Barry Eisler (former CIA, now a writer) notes something important in his post. The standard legal definition of torture “is pretty much what the Times wound up using anyway.” In other words, a judgment the Times says it’s able to make now is the same judgment that could have been made then to say that U.S. conduct met the legal standard for torture.

Seems relevant:


The Times archives has topic pages for coverage of torture and CIA interrogations. Most of the relevant coverage can be found there.

Listen to this quote:

What I believe in is deep reporting, and then if a reporter really digs, there often is what I call weight of evidence in stories that are about contentious subjects.

That’s Jill Abramson, former executive editor of the New York Times, speaking last week. “Weight of evidence” is exactly the judgment The Times dodged when the subject was whether to call it torture.

“To survey powerful actors with clear conflicts of interest and then defer to their characterizations betrays a newspaper’s charge: to determine the truth and state it plainly for the public.” — Conor Friedersdorf in the Atlantic.

Torture vs. torture euphemisms: see this infographic for percentages and charts.

NPR’s David Folkenflik was a media beat reporter for the Baltimore Sun in 2004. This is from one of his columns (May 26, 2004). It shows what was riding on the issue:

Rumsfeld also used misdirection — a “look at this hand, not that hand” approach — to brush off questions about whether U.S. troops had tortured prisoners in Iraq. Rumsfeld told reporters: “My impression is that what has been charged thus far is abuse, which I believe technically is different from torture… I don’t know if… it is correct to say what you just said, that torture has taken place, or that there’s been a conviction for torture. And therefore I’m not going to address the torture word.”

Yet it’s not hard to see torture in some of the pictures obtained and published so far by the media of abuses at Abu Ghraib. And the Geneva Conventions of 1949, and a subsequent international protocol of 1984, both of which have been signed and ratified by the U.S. government as law, do address the torture word. The 1984 document states:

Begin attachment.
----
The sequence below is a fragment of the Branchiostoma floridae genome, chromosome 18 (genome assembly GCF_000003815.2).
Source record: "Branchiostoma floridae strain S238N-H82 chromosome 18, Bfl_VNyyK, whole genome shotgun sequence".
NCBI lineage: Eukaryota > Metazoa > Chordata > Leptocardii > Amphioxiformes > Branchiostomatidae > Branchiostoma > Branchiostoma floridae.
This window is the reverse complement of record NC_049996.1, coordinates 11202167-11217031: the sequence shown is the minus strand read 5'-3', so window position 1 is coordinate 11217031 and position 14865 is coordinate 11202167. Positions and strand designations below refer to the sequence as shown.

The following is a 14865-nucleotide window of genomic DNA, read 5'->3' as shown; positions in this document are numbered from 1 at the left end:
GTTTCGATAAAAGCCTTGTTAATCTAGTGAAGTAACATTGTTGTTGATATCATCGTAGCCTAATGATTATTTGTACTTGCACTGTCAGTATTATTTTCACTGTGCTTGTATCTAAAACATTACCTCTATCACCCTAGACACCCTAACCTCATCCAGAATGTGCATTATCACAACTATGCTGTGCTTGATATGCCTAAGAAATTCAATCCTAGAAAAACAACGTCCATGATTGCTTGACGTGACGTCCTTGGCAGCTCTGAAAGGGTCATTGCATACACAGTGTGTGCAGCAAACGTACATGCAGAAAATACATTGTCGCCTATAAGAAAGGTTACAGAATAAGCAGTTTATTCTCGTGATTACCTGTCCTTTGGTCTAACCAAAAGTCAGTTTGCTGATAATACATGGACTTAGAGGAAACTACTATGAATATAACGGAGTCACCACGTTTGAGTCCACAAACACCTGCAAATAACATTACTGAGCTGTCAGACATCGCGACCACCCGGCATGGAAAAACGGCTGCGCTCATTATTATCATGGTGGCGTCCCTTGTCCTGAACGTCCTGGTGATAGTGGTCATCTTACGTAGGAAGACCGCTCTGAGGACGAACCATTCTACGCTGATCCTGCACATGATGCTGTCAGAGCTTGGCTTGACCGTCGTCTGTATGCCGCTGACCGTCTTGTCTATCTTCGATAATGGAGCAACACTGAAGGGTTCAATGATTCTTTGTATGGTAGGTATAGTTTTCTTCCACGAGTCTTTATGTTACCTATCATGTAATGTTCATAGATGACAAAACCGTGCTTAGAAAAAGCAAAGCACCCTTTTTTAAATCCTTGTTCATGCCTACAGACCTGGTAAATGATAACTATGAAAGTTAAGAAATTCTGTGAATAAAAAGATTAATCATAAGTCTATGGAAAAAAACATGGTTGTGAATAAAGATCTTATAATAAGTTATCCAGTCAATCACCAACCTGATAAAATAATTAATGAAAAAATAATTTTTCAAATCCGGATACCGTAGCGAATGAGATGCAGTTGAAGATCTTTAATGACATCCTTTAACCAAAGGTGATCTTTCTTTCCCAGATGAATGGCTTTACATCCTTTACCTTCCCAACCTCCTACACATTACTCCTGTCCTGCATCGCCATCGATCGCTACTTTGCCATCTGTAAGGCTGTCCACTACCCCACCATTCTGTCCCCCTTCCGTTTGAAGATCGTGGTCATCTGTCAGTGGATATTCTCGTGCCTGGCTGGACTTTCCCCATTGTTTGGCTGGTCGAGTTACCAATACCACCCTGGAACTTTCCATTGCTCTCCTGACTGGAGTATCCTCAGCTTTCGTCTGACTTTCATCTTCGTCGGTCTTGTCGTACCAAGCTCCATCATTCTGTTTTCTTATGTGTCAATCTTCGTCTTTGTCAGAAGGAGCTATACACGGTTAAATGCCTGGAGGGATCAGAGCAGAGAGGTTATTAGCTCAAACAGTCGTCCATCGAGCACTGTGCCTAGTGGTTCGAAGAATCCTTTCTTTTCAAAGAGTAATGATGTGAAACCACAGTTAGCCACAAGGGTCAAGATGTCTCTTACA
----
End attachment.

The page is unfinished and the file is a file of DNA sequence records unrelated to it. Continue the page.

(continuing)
“The term `torture’ means any act by which severe pain or suffering, whether physical or mental, is intentionally inflicted on a person for such purposes as obtaining from him or a third person information or a confession, punishing him … or intimidating or coercing him.”

The U.S. War Crimes Act of 1996 makes such conduct by a member of the U.S. armed forces a “war crime” punishable by fine, imprisonment or, in cases resulting in death to the victim, the death penalty.

Photo of Bill Keller used under a Creative Commons license. Photo of Dean Baquet courtesy of New York Times.

Aug.
3

Listener’s guide to Christian Rudder explaining why OkCupid experimented with unwitting users

You use the product. We have the power. You can exit any time. Before then we can screw with you.

Alex Goldman: Have you thought about bringing in, say, like an ethicist to, to vet your experiments?

Christian Rudder, co-founder of OkCupid: To wring his hands all day for a hundred thousand dollars a year?

Fabulous exchange, right? As soon as NPR’s On The Media pointed it out, I wanted to know more about Christian Rudder’s elegant derision. I had read his post at the OkCupid blog, We Experiment On Human Beings!

We noticed recently that people didn’t like it when Facebook “experimented” with their news feed. Even the FTC is getting involved. But guess what, everybody: if you use the Internet, you’re the subject of hundreds of experiments at any given time, on every site. That’s how websites work.

Facebook by accident had this conversation. OkCupid would now have it on purpose. Then I listened to the interview. Three times. It’s that good.

Pertinent facts:

* Christian Rudder will soon be promoting a book, Dataclysm: Who We Are (When We Think No One’s Looking.
* He doesn’t shrink from public controversy.
* Tim Carmody analyzed why OkCupid’s admission didn’t bother people as much as Facebook’s, and why it should have.
* I come to this with views, having written for the Washington Post and spoken up at the Atlantic about the Facebook study that caused such a storm.

Listener’s guide to TLDR‘s July 31st podcast: Q & A with OkCupid’s co-founder Christian Rudder. It’s 14:20.

You can read the guide first and it affects the way you listen, or listen first, then read.

1. Why I love this interview: the entire thing is about the legitimacy of OkCupid experimenting on its users. They are never not talking about that. Perfect for a podcast.